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Editor’s Note: How to Peel an Orange

Editor Mateo Hoke discusses our latest issue dedicated to travel and adventure, and how those experiences can shape our view of the world
Executive Editor Mateo Hoke in Gaza

Repeat after me: An orange should be orange before you eat the orange.

Not white. Orange.

It may take more time, sure. But it all comes down to how you peel. I used to score oranges lengthwise five or six times, then peel back the skin, but this often proved to be a hatchet job. The peel would tear, and the pith would remain in mocking clumps. However, thanks to an old Palestinian man in Jericho, I learned a more efficient method.

His name was Shehadeh Dajani. He was in his early 80s at the time. We were sitting in his garden, some 900 feet below sea level. Jericho being the lowest city on Earth, it was capital-H Hot. The garden took up the large front yard of his property, where he and his wife grew citrus and olives and melons and such, the dusty West Bank road hardly visible through the dense foliage. We drank tea made with bergamot they’d grafted and ate salad made of vegetables grown mere inches from where we sat.

After lunch, Shehadeh asked me if I’d like for him to peel me an orange.

I’d never had another man offer to peel me an orange before. I am perfectly capable, I thought, but told him yes, please. Palestinians are arguably the most hospitable people in the world, so I took his gesture as that of a good host. Besides, he was 50 years my senior, so I was in no position to say no. And I’m glad I didn’t.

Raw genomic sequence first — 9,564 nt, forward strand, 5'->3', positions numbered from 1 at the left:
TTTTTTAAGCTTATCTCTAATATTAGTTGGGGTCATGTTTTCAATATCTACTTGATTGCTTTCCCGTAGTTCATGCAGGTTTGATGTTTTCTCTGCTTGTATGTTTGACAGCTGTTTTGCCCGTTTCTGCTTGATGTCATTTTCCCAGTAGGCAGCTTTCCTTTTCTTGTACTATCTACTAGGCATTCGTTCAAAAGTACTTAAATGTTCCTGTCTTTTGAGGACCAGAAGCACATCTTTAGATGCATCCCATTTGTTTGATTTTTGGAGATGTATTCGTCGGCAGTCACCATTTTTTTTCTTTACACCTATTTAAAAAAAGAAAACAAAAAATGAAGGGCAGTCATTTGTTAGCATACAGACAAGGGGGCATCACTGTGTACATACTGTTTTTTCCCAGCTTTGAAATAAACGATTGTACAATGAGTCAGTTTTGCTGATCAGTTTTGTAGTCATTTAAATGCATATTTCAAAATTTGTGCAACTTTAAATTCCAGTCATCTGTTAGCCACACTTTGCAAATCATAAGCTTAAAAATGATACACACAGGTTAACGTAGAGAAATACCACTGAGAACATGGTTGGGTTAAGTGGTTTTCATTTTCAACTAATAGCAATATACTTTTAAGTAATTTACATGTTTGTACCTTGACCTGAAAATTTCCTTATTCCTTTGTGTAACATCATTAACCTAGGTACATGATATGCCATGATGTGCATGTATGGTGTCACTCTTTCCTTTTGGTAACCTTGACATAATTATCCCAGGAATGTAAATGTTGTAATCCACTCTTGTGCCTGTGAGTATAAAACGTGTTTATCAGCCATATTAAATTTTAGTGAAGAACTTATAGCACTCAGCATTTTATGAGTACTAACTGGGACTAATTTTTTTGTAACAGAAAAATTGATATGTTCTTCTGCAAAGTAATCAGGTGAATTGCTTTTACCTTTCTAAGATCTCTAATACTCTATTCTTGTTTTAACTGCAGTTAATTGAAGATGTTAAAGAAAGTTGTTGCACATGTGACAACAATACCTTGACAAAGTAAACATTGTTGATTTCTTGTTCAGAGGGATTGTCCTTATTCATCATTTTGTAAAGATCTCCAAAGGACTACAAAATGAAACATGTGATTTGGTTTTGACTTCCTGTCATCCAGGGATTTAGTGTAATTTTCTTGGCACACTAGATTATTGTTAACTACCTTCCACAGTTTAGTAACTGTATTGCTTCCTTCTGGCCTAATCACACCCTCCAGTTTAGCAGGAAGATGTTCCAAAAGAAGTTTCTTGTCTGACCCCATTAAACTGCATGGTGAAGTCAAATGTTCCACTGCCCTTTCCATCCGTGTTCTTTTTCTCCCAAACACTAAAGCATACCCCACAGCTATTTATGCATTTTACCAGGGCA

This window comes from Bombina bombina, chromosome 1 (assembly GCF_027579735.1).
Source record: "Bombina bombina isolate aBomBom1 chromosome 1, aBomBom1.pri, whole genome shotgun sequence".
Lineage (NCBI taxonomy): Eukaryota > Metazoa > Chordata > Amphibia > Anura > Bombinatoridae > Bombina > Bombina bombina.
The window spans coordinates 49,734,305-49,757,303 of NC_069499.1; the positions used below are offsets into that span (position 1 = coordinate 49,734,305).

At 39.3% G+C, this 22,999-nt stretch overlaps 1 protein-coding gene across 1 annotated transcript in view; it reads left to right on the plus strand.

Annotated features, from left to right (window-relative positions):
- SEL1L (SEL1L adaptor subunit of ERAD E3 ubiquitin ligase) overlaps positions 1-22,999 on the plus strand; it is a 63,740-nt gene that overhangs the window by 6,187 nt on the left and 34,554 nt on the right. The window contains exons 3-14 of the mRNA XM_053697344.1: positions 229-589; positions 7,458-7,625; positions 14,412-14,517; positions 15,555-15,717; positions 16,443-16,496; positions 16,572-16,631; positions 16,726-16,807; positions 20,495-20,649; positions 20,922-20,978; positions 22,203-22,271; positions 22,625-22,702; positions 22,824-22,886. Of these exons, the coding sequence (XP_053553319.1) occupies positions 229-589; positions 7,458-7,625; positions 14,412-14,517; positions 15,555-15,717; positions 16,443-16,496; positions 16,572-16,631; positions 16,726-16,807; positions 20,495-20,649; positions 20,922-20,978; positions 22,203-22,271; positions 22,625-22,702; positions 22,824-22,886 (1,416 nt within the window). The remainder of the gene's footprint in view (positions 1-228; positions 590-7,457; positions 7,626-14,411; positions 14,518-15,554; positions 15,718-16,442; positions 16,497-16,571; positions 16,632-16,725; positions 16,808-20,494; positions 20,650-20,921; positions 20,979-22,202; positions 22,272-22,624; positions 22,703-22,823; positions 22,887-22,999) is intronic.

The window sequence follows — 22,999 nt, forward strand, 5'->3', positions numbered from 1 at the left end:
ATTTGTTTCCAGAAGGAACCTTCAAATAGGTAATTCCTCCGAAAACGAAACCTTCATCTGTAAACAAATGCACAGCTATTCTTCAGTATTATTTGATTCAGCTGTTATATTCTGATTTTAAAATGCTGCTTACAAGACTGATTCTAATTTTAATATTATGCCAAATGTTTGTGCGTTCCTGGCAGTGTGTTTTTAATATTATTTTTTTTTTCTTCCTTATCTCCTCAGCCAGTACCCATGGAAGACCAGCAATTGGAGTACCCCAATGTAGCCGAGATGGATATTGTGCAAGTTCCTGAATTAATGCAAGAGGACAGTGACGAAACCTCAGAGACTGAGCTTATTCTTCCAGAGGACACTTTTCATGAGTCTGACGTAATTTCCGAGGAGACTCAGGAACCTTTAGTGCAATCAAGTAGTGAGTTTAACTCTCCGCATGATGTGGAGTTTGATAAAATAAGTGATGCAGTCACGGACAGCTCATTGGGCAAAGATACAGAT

With weathered hands, he took his knife and scored a Jaffa orange around its circumference near each end, then scored the middle section along its longitude in one-inch sections. The circular tops popped off, then each little rectangle around the middle came off neat and clean. I’d never seen this done before. It was sorcery. And since that moment I have only peeled citrus in this way. Then I scrape them extra clean of any remaining pith, because again, an orange should be orange.

I was traveling in Palestine for work, not to learn kitchen tricks. But being there taught me this skill I’ll carry with me and will no doubt pass on to my son when he’s old enough to hold a knife. This is the blessing of travel: Jumping into the unknown gives us the opportunity to learn new things. Often, our destinations aren’t so much the place we’re going, but a fresh way of understanding the world.

In this issue, we’re extolling our love of travel and adventure. We’re getting behind the wheel, checking into luxury hotels, hitting a legendary local trail, putting our hands in the dirt, and dining at one of the most adventurous restaurants in SD, where scoring a reservation means a year-long wait.

And speaking of jumping in, on the cover—soaring like a bird—is local high school teacher Nia Hilton, who joined a stranger (me) on very short notice to jump from a plane when she should have been getting ready for her best friend’s bridal shower. Respect. When her bucket list beckoned, she answered the call. We hope this issue inspires you to head out and learn something new. So book your tickets, fill your tank, and pack your parachute. Maybe you’ll learn an even better way to peel an orange than I did.

By Mateo Hoke

Mateo Hoke is San Diego Magazine’s executive editor. His books include Six by Ten: Stories from Solitary, and Palestine Speaks: Narratives of Life Under Occupation.

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